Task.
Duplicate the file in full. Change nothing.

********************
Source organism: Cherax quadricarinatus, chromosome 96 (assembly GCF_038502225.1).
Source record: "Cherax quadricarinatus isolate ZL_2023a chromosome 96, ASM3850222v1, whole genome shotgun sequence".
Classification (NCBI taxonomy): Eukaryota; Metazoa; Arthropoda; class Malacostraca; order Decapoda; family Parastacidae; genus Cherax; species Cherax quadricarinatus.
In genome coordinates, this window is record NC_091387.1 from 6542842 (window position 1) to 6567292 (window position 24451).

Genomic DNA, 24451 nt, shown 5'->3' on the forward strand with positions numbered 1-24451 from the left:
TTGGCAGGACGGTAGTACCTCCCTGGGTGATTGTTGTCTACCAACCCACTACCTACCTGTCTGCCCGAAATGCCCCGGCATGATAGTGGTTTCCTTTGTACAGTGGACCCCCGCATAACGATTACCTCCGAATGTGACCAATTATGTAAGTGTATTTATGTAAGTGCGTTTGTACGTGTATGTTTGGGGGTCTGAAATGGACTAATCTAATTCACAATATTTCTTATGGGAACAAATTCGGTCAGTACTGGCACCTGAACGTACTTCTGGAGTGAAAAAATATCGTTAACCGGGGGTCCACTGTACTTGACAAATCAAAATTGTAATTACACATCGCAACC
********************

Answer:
Source organism: Cherax quadricarinatus, chromosome 96 (assembly GCF_038502225.1).
Source record: "Cherax quadricarinatus isolate ZL_2023a chromosome 96, ASM3850222v1, whole genome shotgun sequence".
Classification (NCBI taxonomy): Eukaryota; Metazoa; Arthropoda; class Malacostraca; order Decapoda; family Parastacidae; genus Cherax; species Cherax quadricarinatus.
In genome coordinates, this window is record NC_091387.1 from 6542842 (window position 1) to 6567292 (window position 24451).

Genomic DNA, 24451 nt, shown 5'->3' on the forward strand with positions numbered 1-24451 from the left:
TTGGCAGGACGGTAGTACCTCCCTGGGTGATTGTTGTCTACCAACCCACTACCTACCTGTCTGCCCGAAATGCCCCGGCATGATAGTGGTTTCCTTTGTACAGTGGACCCCCGCATAACGATTACCTCCGAATGTGACCAATTATGTAAGTGTATTTATGTAAGTGCGTTTGTACGTGTATGTTTGGGGGTCTGAAATGGACTAATCTAATTCACAATATTTCTTATGGGAACAAATTCGGTCAGTACTGGCACCTGAACGTACTTCTGGAGTGAAAAAATATCGTTAACCGGGGGTCCACTGTACTTGACAAATCAAAATTGTAATTACACATCGCAACC